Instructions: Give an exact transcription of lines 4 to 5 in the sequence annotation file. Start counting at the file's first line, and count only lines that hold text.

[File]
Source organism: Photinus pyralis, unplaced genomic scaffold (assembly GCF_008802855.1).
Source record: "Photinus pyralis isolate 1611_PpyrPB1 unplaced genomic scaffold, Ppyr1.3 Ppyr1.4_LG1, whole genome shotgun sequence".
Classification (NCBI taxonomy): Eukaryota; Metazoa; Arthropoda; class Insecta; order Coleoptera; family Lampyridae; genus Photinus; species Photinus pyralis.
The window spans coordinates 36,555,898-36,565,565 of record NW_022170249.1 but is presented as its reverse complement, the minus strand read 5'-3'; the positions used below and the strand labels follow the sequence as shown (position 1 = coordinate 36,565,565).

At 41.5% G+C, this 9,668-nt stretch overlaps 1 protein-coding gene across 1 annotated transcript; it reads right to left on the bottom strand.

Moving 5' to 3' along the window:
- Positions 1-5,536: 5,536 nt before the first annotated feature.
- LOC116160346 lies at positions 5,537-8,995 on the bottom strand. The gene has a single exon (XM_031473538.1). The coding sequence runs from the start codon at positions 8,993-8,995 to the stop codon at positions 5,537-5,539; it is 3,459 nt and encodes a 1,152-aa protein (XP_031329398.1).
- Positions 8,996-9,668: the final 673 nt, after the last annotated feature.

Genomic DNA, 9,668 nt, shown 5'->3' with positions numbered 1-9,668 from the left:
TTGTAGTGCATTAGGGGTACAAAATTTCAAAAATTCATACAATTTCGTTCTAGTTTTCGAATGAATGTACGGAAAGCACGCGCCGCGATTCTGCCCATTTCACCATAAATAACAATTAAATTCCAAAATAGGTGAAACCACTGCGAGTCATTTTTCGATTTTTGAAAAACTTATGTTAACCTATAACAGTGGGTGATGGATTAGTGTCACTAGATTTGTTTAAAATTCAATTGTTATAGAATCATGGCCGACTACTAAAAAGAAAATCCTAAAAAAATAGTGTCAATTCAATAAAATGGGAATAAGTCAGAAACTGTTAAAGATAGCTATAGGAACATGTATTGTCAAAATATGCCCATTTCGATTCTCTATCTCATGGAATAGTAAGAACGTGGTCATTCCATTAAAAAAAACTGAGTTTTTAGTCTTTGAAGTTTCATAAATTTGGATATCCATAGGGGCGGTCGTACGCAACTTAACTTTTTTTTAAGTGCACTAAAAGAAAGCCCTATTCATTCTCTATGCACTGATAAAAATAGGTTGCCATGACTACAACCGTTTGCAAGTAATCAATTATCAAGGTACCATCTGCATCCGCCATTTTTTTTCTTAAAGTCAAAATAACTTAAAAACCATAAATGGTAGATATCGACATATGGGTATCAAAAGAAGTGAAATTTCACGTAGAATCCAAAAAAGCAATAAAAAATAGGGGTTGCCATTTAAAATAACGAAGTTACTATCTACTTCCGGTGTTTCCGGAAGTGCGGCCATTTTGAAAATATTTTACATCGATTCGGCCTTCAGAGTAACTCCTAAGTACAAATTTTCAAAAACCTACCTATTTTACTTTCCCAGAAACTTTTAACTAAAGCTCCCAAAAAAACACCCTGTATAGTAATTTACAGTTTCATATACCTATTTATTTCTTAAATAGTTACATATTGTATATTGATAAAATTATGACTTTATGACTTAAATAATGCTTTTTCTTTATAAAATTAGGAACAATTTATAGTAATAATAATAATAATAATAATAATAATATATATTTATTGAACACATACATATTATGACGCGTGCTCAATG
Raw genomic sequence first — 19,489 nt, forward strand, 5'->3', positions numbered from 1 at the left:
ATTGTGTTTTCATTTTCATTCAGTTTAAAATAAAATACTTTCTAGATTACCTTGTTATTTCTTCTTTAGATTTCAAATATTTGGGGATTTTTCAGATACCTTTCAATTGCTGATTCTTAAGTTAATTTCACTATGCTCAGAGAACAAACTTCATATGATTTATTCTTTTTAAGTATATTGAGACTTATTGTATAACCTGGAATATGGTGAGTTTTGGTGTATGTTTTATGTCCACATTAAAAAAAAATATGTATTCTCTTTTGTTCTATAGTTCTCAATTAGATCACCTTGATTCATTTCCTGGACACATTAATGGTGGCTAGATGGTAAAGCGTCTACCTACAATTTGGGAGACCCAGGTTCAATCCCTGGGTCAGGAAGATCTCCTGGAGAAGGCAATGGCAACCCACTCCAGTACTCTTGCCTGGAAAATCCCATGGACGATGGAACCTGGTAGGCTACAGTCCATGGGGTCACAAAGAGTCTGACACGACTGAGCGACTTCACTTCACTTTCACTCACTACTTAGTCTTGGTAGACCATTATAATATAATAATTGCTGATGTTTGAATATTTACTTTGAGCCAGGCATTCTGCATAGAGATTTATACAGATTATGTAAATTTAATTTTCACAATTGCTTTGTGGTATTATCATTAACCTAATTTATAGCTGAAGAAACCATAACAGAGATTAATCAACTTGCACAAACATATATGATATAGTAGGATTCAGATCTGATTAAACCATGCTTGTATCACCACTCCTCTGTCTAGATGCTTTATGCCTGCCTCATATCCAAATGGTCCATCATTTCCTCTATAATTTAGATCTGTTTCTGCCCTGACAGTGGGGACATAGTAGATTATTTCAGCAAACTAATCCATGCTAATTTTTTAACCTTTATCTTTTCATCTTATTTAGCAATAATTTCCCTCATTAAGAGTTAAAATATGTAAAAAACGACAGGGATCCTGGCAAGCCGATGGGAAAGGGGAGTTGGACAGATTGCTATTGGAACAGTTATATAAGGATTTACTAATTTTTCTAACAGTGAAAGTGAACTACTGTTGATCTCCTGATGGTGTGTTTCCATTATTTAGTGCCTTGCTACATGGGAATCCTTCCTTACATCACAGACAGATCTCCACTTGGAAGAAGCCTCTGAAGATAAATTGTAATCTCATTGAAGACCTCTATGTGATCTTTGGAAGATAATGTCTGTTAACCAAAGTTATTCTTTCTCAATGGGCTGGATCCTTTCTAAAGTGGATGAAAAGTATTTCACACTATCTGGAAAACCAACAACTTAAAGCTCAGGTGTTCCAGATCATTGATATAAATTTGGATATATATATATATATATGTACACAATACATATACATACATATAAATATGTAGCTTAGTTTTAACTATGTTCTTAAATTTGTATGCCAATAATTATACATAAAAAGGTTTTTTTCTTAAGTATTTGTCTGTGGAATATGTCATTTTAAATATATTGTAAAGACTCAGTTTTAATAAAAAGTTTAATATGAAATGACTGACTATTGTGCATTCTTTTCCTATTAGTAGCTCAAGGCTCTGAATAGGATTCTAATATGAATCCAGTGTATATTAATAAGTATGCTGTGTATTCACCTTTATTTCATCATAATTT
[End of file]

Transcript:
The window spans coordinates 36,555,898-36,565,565 of record NW_022170249.1 but is presented as its reverse complement, the minus strand read 5'-3'; the positions used below and the strand labels follow the sequence as shown (position 1 = coordinate 36,565,565).

At 41.5% G+C, this 9,668-nt stretch overlaps 1 protein-coding gene across 1 annotated transcript; it reads right to left on the bottom strand.